The Very Last ALT.Net Retrospective I’ll Ever Write

I’m on the latest episode of DotNetRocks (episode 1655) mostly talking about the .Net Core ecosystem and catching them up on the latest on Marten. Richard caught me a little off guard when he asked me if I thought after all this time that ALT.Net had been a success considering how Microsoft has embraced Open Source development as a model for themselves and the community as a whole.

If you’re in .Net and wondering what the hell is this “ALT.Net” thing, check out my article in MSDN from 2008 called What is ALT.NET? (that I was pleasantly surprised was still online to be honest). In short, it was a community in .Net of vaguely like-minded folks who were mostly drawn from the .Net blogging world and nascent OSS ecosystem of that time. I still think that the original couple ALT.Net Open Spaces events in Austin and Seattle were the best technical events and most impressive group of folks I’ve ever gotten to be around. As Richard had to bring up on DotNetRocks, the “movement” crystallized in some part because several of us crashed a session at the MVP summit in 2007 where the very earliest version of Entity Framework was being demonstrated and it, um, wasn’t good. At all.

Quoting from David Laribee’s original “ALT.Net Manifesto”:

  1. You’re the type of developer who uses what works while keeping an eye out for a better way.
  2. You reach outside the mainstream to adopt the best of any community: Open Source, Agile, Java, Ruby, etc.
  3. You’re not content with the status quo. Things can always be better expressed, more elegant and simple, more mutable, higher quality, etc.
  4. You know tools are great, but they only take you so far. It’s the principles and knowledge that really matter. The best tools are those that embed the knowledge and encourage the principles 

If you’d asked me personally in 2007-2008 what I thought ALT.Net was about and could maybe achieve it would be something like:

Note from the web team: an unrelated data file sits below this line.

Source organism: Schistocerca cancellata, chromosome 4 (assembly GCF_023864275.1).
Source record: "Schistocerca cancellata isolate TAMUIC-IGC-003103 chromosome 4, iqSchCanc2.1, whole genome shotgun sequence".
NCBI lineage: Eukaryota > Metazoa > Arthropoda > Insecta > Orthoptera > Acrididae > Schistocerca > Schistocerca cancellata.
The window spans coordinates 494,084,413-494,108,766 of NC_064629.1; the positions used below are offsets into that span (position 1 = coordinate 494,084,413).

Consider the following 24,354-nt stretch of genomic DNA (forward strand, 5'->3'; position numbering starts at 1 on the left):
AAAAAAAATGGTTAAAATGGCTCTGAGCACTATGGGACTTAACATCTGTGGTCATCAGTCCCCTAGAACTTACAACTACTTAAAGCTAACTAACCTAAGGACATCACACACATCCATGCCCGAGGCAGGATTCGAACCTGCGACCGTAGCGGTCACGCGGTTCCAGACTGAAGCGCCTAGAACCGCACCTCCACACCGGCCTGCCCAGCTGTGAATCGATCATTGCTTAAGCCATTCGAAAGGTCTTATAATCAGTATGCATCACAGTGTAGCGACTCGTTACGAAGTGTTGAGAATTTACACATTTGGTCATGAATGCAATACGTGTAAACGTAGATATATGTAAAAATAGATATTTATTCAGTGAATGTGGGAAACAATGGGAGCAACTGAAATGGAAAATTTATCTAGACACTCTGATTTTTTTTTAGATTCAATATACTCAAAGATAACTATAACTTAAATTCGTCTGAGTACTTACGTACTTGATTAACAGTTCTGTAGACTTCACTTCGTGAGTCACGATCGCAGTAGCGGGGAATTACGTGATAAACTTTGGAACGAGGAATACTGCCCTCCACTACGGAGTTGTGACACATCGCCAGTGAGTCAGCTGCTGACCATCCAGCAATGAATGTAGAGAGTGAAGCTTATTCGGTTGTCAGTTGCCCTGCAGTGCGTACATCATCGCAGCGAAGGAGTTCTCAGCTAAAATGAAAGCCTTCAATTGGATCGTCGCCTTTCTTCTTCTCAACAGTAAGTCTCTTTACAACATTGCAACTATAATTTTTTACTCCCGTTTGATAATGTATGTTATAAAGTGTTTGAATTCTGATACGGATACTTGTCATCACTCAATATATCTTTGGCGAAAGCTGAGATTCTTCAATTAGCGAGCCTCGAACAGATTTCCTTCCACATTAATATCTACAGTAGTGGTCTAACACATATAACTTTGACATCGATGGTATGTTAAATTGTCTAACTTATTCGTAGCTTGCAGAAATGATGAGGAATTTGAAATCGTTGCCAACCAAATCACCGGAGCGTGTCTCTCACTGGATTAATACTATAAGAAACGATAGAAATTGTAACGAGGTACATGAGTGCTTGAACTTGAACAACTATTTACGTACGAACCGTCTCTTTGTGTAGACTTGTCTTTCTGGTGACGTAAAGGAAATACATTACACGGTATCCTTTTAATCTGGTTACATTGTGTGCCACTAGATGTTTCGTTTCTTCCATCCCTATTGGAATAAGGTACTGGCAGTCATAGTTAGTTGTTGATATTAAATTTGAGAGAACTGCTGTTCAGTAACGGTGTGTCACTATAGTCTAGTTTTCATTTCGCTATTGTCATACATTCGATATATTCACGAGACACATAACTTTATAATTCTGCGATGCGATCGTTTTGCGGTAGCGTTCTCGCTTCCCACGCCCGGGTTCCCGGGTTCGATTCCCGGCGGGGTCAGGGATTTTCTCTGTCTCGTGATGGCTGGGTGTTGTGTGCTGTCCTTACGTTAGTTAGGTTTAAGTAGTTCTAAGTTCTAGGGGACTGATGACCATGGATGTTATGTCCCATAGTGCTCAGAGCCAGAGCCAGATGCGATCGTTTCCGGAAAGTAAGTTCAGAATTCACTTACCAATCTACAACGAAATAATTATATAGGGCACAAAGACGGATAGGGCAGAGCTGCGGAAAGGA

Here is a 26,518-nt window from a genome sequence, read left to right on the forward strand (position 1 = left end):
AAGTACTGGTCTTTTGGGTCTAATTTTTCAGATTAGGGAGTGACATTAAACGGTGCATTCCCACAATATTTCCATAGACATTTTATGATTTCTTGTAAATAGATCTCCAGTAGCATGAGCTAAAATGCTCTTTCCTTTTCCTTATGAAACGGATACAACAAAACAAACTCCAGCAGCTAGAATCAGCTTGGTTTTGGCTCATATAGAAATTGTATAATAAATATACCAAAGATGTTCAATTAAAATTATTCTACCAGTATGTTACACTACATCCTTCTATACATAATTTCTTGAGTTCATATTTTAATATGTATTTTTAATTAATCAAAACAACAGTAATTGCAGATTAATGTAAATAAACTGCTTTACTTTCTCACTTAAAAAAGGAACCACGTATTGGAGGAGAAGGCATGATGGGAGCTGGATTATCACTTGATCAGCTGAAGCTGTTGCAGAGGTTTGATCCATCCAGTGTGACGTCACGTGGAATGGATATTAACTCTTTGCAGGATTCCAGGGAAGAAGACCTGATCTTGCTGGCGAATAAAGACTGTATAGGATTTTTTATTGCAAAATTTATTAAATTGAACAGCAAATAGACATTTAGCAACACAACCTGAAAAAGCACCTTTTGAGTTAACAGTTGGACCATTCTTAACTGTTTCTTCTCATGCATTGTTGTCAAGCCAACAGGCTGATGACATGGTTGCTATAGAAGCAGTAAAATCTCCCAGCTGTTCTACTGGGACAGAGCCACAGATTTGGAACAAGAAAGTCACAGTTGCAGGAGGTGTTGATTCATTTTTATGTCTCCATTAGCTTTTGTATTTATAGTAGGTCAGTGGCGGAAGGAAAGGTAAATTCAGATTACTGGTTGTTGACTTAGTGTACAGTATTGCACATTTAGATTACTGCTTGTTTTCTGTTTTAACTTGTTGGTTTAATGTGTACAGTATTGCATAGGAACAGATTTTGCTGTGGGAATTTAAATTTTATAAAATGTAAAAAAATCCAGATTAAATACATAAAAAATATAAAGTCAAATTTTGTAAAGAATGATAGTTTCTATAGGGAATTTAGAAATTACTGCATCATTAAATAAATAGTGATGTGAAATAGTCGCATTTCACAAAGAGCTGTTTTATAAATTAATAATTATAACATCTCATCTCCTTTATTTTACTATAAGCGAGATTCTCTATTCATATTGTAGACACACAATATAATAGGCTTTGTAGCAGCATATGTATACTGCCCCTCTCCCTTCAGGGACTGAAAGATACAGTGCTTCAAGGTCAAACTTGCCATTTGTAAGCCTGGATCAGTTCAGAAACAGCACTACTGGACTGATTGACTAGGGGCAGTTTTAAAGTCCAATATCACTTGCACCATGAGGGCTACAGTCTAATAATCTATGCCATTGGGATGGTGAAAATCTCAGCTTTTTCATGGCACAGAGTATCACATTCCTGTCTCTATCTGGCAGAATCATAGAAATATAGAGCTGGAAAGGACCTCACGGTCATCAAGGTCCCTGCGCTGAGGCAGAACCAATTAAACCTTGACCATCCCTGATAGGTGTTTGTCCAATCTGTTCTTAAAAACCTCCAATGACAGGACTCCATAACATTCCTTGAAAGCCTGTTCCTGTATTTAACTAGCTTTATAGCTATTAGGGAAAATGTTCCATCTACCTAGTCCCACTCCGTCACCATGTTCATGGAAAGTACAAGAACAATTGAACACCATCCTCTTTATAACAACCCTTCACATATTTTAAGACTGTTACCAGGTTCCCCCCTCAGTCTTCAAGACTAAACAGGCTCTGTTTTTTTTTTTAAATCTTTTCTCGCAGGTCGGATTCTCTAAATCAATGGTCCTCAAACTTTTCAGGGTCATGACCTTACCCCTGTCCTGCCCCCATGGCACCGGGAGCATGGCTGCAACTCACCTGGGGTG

• Introducing better software practices like Continuous Integration and TDD/BDD pulled from Agile software development. Heck, honestly I’d say that it was getting the .Net world to adopt Agile techniques — and at that time it was going to take some significant changes to the way the .Net mainstream built applications because the Microsoft technology of the day was a very poor fit for Agile development techniques (*cough* WebForms *cough*).
  • Opening the .Net community as a whole from ideas and tooling from outside the strict Microsoft ecosystem. I remember a lot of commentary about the “Microsoft monoculture”
  • And yes, to make .Net be much more OSS friendly.
  • Have a .Net community of practitioners that wasn’t focused solely on Microsoft tools. I remember being very critical of the Microsoft MVP/Regional Director camp at the time, even though I was a C# MVP at that time.

Like I said earlier, as an active participant in ALT.Net it was a tremendous experience, I learned a lot, and met some great folks that I’m friends with to this day. We unfortunately had some toxic personalities involved and the backlash from the mainstream .Net world more or less did ALT.Net in. I’d argue that ALT.Net as a distinct thing and any hopes of being a vibrant, transformative force within .Net was pretty well destroyed when Scott Hanselman did this:


I’ll have to admit that even after a decade I still have some hard feelings toward many .Net celebrities of that day.

So, after all this time, do I think ALT.Net was successful?